First, Next, Then

92515_tomatotimeFirst there were tomatoes. Eight pounds of them.

092515_tomatosauce1Next there was garlic. 21 cloves.

092515_tomatosauce2Then there was gravy. Frankies Spuntino style.

For years I struggled to make a decent tomato sauce. In went the onions, the garlic, the dried herbs(!), the carrots(!), the vinegar, the sugar, the whatever. I’m Dutch. I’m not supposed to make a good sauce.

And I didn’t.

And then I moved to Philly and discovered gravy. Not just any gravy, but my Italian friend’s grandma’s gravy. Which is damn fine. And simple. But I still couldn’t do it right. And then I discovered Frankies Spuntino. Yeah, it’s sauce, but is so much more. With so much less.

Adapted by POD from The Frankies Sputino Kitchen Companion and Cooking Manual

1/4 to 1/3 cup olive oil
10-20 cloves garlic
8-10 lbs fresh tomatoes (I used a combination of plum tomatoes, Mr. Stripy and yellow tomatoes –which made for a lovely-looking gravy. But Romas are the way to go.)
Large pinch of red pepper flakes
1 1/2 tsp salt

  1. Bring a very large, very deep pot of water to boil. Ideally a canning pot with a built-in colander. Score the bottoms of your tomatoes with an X and place the tomatoes in the boiling water for 30-45 seconds. Drain and rinse with cool water. Remove the skins.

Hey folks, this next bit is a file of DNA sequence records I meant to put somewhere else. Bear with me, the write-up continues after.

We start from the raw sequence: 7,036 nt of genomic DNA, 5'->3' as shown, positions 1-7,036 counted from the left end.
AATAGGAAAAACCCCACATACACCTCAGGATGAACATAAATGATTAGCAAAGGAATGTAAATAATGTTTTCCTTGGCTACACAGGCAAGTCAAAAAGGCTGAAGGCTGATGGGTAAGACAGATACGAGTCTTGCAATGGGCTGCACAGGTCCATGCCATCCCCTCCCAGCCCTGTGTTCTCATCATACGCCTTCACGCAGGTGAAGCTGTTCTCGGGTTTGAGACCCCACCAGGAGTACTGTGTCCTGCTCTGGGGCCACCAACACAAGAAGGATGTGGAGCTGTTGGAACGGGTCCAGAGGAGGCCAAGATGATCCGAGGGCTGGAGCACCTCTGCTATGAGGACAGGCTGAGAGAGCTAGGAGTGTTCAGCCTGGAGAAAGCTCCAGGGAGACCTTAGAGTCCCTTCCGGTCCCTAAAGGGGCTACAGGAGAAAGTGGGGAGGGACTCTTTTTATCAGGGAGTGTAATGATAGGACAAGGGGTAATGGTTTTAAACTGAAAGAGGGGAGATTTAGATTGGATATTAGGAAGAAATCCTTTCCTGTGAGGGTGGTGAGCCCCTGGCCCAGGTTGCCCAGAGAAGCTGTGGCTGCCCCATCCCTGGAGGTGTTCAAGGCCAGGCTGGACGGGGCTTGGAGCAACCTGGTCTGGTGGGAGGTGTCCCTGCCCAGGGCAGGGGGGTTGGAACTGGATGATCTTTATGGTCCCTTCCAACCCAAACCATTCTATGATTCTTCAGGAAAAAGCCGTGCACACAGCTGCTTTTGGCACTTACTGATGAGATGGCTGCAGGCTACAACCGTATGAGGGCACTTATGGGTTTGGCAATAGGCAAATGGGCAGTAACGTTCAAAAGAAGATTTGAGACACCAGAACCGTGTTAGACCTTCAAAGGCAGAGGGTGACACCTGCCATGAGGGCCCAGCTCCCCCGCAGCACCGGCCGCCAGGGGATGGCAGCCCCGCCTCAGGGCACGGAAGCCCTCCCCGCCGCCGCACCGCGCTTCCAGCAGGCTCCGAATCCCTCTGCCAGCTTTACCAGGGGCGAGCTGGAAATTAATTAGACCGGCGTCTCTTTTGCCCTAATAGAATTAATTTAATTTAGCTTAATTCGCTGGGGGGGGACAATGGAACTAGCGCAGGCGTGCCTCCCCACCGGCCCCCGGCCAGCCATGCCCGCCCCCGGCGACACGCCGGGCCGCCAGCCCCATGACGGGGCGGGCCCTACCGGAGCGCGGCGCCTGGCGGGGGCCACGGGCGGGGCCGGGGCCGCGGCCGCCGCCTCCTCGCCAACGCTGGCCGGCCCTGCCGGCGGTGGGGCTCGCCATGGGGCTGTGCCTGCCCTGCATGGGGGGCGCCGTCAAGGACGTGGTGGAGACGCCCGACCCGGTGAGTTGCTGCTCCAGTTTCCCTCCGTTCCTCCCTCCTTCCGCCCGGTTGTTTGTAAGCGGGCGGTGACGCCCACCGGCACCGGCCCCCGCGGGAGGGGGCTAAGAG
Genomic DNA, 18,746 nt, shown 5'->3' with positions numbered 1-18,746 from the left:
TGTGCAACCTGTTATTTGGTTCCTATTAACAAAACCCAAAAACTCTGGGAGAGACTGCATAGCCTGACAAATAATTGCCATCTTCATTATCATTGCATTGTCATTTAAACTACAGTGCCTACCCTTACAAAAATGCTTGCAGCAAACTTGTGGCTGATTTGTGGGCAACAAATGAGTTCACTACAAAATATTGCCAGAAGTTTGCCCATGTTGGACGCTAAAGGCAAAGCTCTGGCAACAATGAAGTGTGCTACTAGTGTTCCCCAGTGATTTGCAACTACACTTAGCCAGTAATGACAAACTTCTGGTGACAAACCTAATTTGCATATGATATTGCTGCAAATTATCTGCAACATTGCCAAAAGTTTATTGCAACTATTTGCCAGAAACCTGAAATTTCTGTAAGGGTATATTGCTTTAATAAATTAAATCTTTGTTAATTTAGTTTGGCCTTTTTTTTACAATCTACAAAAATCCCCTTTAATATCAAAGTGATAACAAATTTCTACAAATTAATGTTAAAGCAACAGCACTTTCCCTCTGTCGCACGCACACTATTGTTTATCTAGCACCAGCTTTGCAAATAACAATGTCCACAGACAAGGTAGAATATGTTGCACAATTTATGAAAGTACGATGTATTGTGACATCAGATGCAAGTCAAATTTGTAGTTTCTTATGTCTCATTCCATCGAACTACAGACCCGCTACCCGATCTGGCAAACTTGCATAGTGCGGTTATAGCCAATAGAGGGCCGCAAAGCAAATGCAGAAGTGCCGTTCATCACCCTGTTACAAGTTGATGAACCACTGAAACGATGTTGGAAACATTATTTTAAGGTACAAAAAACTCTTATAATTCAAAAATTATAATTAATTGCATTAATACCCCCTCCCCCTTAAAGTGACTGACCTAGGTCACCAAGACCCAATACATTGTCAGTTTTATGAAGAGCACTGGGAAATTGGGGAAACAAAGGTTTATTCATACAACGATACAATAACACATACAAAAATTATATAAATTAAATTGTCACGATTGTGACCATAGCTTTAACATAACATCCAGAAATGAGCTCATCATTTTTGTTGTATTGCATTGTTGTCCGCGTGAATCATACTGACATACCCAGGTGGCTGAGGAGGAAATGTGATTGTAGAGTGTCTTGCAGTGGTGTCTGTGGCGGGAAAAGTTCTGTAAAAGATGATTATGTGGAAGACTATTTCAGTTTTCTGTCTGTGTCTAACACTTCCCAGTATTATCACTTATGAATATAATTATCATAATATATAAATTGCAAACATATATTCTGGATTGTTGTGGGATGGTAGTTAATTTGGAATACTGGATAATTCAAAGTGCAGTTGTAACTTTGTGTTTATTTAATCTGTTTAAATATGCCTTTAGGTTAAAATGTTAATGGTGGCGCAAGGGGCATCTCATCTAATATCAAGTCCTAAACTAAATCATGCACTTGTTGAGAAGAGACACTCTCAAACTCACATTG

2. Combine the olive oil and garlic in a Dutch oven and cook over medium-low heat for about 10 minutes, stirring or swirling occasionally, until the garlic is deeply colored — striation of deep brown running through golden cloves — and fragrant. If the garlic starts to smell acrid or sharp or is taking on color quickly, pull the pan off the stove and reduce heat.
  3. While the garlic is getting golden, deal with the skinned tomatoes. Pour them into a bowl and crush them with your hands. You’ll want fairly small chunks.
  4. When the garlic is just about done, add the red pepper flakes to the oil and cook them for 30 seconds or a minute, to infuse their flavor and spice into the oil. Dump in the tomatoes, add the salt, and stir well. Turn the heat up to medium, get the sauce simmering at a gentle pace, not aggressively, and simmer for 4-5 hours. Stir it from time to time. Mother it a little bit. (And, because I’m a Dutchwoman with a garden, I added some basil and oregano about halfway through the cooking. Because I couldn’t not. But you really shouldn’t.)
  5. Check the sauce for salt at the end. the sauce can be cooked with meat at this  point, or stored, covered, in the fridge for a few days or frozen for a long winter’s night.
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